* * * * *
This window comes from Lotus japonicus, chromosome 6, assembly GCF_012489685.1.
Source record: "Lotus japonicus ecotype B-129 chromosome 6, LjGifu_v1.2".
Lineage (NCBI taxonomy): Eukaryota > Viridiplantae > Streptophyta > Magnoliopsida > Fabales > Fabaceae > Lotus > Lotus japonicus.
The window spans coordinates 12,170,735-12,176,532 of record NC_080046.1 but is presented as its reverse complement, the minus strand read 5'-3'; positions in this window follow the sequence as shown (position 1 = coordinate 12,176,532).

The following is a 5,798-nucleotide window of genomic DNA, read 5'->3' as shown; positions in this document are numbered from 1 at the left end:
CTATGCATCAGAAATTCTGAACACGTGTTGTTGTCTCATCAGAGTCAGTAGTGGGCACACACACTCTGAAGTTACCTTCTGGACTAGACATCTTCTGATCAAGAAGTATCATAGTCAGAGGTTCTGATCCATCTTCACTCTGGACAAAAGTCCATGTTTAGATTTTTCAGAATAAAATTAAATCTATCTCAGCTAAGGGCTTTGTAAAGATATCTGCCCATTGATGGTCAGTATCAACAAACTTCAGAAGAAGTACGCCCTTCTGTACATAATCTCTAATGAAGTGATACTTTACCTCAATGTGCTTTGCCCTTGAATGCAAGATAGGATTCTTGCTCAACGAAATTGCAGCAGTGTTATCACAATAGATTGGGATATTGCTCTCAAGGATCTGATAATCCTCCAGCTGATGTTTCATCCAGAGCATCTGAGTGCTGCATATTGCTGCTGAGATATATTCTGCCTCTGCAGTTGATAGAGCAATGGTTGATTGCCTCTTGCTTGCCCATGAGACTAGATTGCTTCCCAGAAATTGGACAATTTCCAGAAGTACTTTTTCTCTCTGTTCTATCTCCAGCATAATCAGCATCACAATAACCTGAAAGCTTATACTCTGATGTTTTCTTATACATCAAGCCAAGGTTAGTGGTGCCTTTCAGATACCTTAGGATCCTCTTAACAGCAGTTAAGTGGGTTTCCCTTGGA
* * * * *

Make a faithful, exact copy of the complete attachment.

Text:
This window comes from Lotus japonicus, chromosome 6, assembly GCF_012489685.1.
Source record: "Lotus japonicus ecotype B-129 chromosome 6, LjGifu_v1.2".
Lineage (NCBI taxonomy): Eukaryota > Viridiplantae > Streptophyta > Magnoliopsida > Fabales > Fabaceae > Lotus > Lotus japonicus.
The window spans coordinates 12,170,735-12,176,532 of record NC_080046.1 but is presented as its reverse complement, the minus strand read 5'-3'; positions in this window follow the sequence as shown (position 1 = coordinate 12,176,532).

The following is a 5,798-nucleotide window of genomic DNA, read 5'->3' as shown; positions in this document are numbered from 1 at the left end:
CTATGCATCAGAAATTCTGAACACGTGTTGTTGTCTCATCAGAGTCAGTAGTGGGCACACACACTCTGAAGTTACCTTCTGGACTAGACATCTTCTGATCAAGAAGTATCATAGTCAGAGGTTCTGATCCATCTTCACTCTGGACAAAAGTCCATGTTTAGATTTTTCAGAATAAAATTAAATCTATCTCAGCTAAGGGCTTTGTAAAGATATCTGCCCATTGATGGTCAGTATCAACAAACTTCAGAAGAAGTACGCCCTTCTGTACATAATCTCTAATGAAGTGATACTTTACCTCAATGTGCTTTGCCCTTGAATGCAAGATAGGATTCTTGCTCAACGAAATTGCAGCAGTGTTATCACAATAGATTGGGATATTGCTCTCAAGGATCTGATAATCCTCCAGCTGATGTTTCATCCAGAGCATCTGAGTGCTGCATATTGCTGCTGAGATATATTCTGCCTCTGCAGTTGATAGAGCAATGGTTGATTGCCTCTTGCTTGCCCATGAGACTAGATTGCTTCCCAGAAATTGGACAATTTCCAGAAGTACTTTTTCTCTCTGTTCTATCTCCAGCATAATCAGCATCACAATAACCTGAAAGCTTATACTCTGATGTTTTCTTATACATCAAGCCAAGGTTAGTGGTGCCTTTCAGATACCTTAGGATCCTCTTAACAGCAGTTAAGTGGGTTTCCCTTGGA